On a bitterly cold and rainy Tuesday night deep in November, the wind propelling the driving rain sideways. I dressed in black from head to toe, pushed a wad of cash deep into my pocket and stepped out the door at just the right moment to time my arrival at West End Avenue and 86th Street as instructed. As I approached, I could just make out a few people in the shadows, pretending they were not there for the same reason, and looking fictitiously busy. The frontmost spokes from my undersized umbrella jutted out purposefully as if to defend me from some unseemly affront. I slowed, but did not stop completely and just then a muscled gray pick up truck, gleaming in the night, glided up to the curb. Two shadowed figures emerged, deftly mounting the truck's bed like vigilantes.
The slow encroachment of the waiting crowd hinted at the mystery's resolution. One brave and curious passerby, asked, "What's going on?" dying to be clued in on the suspicious activity, knowing that New York City is full of secrets. Most of us looked at the ground, but one overeager participant offered giddily, her unauthorized response fading to a whisper: "We're picking up our Thanksgiving turkeys, delivered here from a farm in the Catskills." Despite the darkness and the inhibiting glare from the streetlamp, you could see the outsider's green-with-envy look as he anticipated his now less-than-perfect holiday bird.
It's become such an event, the arrival of the Thanksgiving turkey, that about a month ago in the middle of a black tie affair, my friend turned to me, eyes wide, "We've got to get our turkeys!" She looked panicked. I reassured her that just the perfect Thanksgiving turkey was waiting for her already, preparing to weigh in at the perfect poundage to feed her onslaught of relatives.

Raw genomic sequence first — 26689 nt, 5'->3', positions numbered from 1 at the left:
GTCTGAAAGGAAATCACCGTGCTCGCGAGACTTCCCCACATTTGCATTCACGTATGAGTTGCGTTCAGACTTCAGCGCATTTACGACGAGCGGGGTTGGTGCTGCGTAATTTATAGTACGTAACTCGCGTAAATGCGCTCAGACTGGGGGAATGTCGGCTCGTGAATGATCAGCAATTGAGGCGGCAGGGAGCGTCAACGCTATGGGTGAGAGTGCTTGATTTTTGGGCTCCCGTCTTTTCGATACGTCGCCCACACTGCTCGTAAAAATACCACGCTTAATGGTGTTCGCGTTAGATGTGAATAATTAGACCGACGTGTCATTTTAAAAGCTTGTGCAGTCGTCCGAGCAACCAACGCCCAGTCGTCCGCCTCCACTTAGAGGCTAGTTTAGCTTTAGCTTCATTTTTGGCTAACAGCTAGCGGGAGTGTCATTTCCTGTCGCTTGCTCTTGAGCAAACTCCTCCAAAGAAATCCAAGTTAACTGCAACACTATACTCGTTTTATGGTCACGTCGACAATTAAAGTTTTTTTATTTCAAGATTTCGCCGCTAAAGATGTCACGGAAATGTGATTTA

If you are like me and have eaten a dry plank of Thanksgiving turkey just to fulfill the tradition, you probably reserve very little real estate on your plate for the bird and load up instead on the most delicious sides. For me, it's sweet potato casserole topped with marshmallows and the stuffing my mom makes. But, if you have tried one of Snowdance Farm's turkeys, you will never go back... except for seconds.
Snowdance Farm sells 7,000 chickens a year from its farm in Livingston Manor, New York, where they also raise and sell pork, beef and lamb. And once a year, farmers Marc and Susan Jaffe, sell turkeys. Delicious broad breasted, butterball type turkeys that fulfill the Thanksgiving fantasy of a robust bird as the centerpiece of the most American holiday. Several years ago, Snowdance experimented with heritage birds that have a more gamey flavor and sinewy texture, but the demand for the more typical turkey prevailed. And I say typical, but that's only in form. Everything else about Snowdance Farm's Thanksgiving turkey -- flavor, moisture, quality of life -- is superlative.
Every year, starting in mid June, Snowdance welcomes 300 poults, aka one to two day old baby turkey chicks, to the farm in three waves (to achieve various sizes by the third Thursday in November). They immediately take up residence in a plush green field where they can scratch and peck away in the grass for hearty meals of bugs and grubs, and even small rodents and snakes. They are so happy foraging about that Marc and Susan have to move them once a week so they have fresh ground to explore and snacks to eat. The farmers make sure they have plenty of water and supplement their diet with a high-protein breakfast that includes sunflower seeds and minerals as well as crushed marble (fancy!) to aid their gizzards in the digestion process.
The flock of turkeys take shelter in the rain and at night cuddled in a low shed that can be moved from place to place. A netted electric fence will zap any encroaching predators such as coyotes and foxes who prowl by at night. But the turkeys themselves aid in their own defense as well. If something's not right they alert Marc by making a terrible racket -- often at 3:30 am -- and he comes running (probably in his PJs), rifle at the ready. Farming is not for the faint of heart...nor the heavy sleeper.